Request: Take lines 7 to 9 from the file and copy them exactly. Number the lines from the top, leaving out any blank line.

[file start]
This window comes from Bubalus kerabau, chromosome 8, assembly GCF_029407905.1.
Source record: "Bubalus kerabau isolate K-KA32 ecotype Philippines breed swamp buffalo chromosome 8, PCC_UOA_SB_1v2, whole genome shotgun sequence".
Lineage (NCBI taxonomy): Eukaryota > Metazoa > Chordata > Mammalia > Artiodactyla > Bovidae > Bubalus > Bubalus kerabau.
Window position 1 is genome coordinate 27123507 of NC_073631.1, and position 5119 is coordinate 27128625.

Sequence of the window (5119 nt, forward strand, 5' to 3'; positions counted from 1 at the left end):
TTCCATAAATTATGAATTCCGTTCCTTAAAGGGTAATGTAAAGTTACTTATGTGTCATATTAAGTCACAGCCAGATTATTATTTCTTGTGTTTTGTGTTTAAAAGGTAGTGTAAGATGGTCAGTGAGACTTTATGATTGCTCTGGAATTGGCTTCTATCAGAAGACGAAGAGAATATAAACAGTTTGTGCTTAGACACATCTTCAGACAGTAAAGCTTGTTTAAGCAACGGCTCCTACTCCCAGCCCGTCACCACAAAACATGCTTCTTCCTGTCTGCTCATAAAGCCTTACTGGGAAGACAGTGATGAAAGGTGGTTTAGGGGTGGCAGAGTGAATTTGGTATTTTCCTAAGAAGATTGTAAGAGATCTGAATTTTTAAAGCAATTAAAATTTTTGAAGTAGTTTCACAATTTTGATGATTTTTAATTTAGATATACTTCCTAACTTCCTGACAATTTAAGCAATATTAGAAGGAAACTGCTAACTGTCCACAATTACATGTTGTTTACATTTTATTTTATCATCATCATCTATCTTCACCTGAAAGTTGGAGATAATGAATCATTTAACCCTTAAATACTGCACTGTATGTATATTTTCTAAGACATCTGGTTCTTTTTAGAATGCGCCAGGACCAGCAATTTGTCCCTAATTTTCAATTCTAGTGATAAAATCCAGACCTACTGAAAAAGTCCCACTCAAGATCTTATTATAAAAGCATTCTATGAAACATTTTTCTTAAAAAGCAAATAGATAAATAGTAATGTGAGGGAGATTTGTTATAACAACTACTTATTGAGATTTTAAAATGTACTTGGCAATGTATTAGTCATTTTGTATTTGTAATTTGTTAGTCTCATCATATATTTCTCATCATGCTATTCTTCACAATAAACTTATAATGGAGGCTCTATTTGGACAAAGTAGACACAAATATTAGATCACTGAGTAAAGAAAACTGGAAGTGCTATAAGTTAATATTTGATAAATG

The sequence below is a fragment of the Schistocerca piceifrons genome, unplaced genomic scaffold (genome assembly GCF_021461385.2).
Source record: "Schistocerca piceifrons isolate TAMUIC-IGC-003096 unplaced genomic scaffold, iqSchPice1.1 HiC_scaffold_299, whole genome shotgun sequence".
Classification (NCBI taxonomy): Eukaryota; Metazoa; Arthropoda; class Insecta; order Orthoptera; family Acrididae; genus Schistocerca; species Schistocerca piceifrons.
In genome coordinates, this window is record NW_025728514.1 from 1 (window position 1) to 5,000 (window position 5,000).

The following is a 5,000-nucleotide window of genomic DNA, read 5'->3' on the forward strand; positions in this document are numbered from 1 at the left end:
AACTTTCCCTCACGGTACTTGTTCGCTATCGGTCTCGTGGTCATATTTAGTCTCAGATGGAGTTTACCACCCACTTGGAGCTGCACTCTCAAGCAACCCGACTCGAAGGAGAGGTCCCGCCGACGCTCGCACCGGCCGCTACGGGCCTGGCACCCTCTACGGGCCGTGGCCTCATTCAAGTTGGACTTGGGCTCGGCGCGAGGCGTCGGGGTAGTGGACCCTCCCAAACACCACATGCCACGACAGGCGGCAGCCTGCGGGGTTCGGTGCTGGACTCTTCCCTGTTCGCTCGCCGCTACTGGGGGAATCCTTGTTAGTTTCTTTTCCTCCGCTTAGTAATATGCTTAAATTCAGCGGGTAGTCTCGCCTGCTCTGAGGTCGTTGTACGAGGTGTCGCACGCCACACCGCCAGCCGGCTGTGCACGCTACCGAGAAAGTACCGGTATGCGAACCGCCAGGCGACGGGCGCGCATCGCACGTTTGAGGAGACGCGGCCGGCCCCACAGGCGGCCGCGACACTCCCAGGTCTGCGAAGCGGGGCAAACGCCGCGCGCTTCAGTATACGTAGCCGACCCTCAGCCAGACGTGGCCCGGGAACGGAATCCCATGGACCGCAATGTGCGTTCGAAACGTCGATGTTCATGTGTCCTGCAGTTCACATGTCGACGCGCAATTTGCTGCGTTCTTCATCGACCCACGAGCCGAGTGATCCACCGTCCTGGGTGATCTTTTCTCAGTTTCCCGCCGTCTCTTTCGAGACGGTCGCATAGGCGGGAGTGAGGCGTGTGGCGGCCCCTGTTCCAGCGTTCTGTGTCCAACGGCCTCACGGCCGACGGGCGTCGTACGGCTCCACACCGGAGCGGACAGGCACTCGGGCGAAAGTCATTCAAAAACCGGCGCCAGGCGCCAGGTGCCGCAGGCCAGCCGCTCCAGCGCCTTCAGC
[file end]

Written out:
The sequence below is a fragment of the Schistocerca piceifrons genome, unplaced genomic scaffold (genome assembly GCF_021461385.2).
Source record: "Schistocerca piceifrons isolate TAMUIC-IGC-003096 unplaced genomic scaffold, iqSchPice1.1 HiC_scaffold_299, whole genome shotgun sequence".
Classification (NCBI taxonomy): Eukaryota; Metazoa; Arthropoda; class Insecta; order Orthoptera; family Acrididae; genus Schistocerca; species Schistocerca piceifrons.